Hi guitar folks, Karlo here! A warm welcome to these lessons, I'll try to share some of the stuff I've figured out on my stringed wood over the years.
Posted on Oct 29, 2012 02:30 pm
Hi guitar folks, Karlo here! A warm welcome to these lessons, I'll try to share some of the stuff I've figured out on my stringed wood over the years :)
In this first date, I'd like to talk about our beloved pentatonic scale, five notes that made historical riffs and solos.
But, being structured by five notes, sometimes it's easy to fall in the box trap and playing in the same position over and over again (finding ourselves sweaty and drunk, lovely hating the guitar in that moment).
Let's take a G minor pentatonic:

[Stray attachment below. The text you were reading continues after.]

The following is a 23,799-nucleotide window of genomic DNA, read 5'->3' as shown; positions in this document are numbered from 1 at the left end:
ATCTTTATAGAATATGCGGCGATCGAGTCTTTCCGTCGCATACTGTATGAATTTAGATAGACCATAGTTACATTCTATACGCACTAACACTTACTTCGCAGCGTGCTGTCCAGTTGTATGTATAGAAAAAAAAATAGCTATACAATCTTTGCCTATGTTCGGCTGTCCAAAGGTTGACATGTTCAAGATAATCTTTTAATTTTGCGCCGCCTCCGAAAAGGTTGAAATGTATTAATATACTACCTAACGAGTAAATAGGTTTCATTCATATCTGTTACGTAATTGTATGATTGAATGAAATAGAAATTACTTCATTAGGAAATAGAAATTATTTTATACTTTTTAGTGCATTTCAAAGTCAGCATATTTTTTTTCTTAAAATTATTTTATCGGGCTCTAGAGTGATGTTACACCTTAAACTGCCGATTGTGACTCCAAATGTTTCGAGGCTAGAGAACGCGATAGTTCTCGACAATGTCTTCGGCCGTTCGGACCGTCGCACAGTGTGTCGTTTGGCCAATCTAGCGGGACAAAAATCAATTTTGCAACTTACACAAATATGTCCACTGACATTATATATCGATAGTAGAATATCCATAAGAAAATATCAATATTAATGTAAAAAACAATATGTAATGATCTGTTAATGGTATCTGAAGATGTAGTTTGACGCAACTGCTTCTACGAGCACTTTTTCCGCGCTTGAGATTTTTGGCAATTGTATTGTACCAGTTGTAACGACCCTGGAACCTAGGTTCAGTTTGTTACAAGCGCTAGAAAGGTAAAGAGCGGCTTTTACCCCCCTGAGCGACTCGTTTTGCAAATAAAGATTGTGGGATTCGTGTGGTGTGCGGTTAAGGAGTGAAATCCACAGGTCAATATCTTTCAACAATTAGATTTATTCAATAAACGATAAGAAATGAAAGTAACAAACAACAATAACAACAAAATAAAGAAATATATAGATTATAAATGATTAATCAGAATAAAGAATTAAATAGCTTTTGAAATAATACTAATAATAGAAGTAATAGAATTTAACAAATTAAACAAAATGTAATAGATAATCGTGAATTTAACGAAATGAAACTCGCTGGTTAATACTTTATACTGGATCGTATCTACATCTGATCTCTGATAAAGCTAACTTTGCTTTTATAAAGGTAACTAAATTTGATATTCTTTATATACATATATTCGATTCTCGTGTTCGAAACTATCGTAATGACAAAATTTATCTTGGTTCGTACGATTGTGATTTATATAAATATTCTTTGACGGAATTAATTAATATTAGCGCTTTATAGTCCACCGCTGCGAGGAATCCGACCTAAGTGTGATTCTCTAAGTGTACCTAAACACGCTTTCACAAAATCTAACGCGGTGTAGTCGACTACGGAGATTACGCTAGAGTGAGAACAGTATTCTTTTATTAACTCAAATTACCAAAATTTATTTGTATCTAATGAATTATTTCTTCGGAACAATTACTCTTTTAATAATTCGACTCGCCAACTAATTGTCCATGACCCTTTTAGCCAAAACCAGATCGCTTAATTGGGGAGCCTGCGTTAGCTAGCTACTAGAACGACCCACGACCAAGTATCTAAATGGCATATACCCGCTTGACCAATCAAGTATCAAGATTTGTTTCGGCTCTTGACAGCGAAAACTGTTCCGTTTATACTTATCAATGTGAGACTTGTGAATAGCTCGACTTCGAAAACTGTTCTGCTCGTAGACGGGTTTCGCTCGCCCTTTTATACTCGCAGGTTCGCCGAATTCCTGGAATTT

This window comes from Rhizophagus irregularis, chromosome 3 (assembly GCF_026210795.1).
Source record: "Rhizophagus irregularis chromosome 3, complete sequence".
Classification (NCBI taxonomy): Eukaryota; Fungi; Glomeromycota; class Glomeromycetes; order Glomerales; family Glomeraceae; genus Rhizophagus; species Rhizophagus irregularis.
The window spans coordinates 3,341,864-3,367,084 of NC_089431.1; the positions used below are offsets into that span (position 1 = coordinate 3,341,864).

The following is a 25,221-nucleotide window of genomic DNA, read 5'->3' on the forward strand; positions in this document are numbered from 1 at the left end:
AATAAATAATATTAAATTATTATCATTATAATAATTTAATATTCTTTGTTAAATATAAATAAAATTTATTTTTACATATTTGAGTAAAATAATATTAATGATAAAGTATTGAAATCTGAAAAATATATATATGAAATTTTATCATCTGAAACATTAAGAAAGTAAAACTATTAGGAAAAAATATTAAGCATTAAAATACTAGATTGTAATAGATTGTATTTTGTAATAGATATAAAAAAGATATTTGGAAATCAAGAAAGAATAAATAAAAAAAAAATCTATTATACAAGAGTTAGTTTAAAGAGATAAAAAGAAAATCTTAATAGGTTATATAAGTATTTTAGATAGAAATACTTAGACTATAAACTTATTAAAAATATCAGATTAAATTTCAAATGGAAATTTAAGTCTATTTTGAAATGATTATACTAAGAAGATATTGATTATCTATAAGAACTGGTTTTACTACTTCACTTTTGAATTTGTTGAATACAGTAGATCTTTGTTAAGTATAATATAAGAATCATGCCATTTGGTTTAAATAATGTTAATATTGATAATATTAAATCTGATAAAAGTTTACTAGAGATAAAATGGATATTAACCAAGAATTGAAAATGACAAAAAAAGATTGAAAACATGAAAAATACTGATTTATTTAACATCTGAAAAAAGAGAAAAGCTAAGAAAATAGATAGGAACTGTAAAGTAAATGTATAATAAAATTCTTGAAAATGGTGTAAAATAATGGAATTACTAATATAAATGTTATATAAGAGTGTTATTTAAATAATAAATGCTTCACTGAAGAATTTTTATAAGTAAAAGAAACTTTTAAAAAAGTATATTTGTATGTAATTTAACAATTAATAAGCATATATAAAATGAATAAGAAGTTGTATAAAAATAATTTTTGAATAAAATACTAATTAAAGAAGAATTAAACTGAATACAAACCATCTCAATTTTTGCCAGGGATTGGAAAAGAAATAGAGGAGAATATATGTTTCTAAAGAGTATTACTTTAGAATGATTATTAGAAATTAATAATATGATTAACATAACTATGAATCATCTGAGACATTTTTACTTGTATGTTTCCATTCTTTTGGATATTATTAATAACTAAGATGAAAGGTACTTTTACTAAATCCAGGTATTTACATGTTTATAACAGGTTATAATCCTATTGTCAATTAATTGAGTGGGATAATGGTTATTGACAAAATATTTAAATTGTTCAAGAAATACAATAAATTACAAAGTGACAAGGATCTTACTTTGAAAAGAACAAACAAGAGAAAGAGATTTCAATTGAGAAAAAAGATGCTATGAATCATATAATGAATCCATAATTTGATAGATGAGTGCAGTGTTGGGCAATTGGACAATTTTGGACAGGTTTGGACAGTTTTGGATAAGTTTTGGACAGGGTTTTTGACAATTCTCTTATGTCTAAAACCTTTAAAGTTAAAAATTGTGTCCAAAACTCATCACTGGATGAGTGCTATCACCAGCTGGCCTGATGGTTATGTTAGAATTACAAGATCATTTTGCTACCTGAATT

As Einstein said, it is a miracle that curiosity survives formal education, so why not try to re-arrange these notes?
The following example is a way to see the pentatonic in a more horizontal view, and it is pleasingly bubble-sounding:
Obviously, this is an initial idea, we can freely move these lines up and down all over the fretboard, skipping more strings etc. (creativity will do the rest).
It's important to spend a few words about the technique used for this line.
While ascending, most of the work is done by our left hand.
The first finger is hammering all the initial notes (the pick will take a nap! ) while the right hand just tap the fourth one.
Note also that the all the useless strings must stay quiet, so we have to be careful, muting them with the right hand.
Coming down, we will do the opposite movement, tapping with the right hand the first note and pulling off with the left hand while releasing all the other ones.
I hope that this idea can help you developing your own lines, see ya in the next date!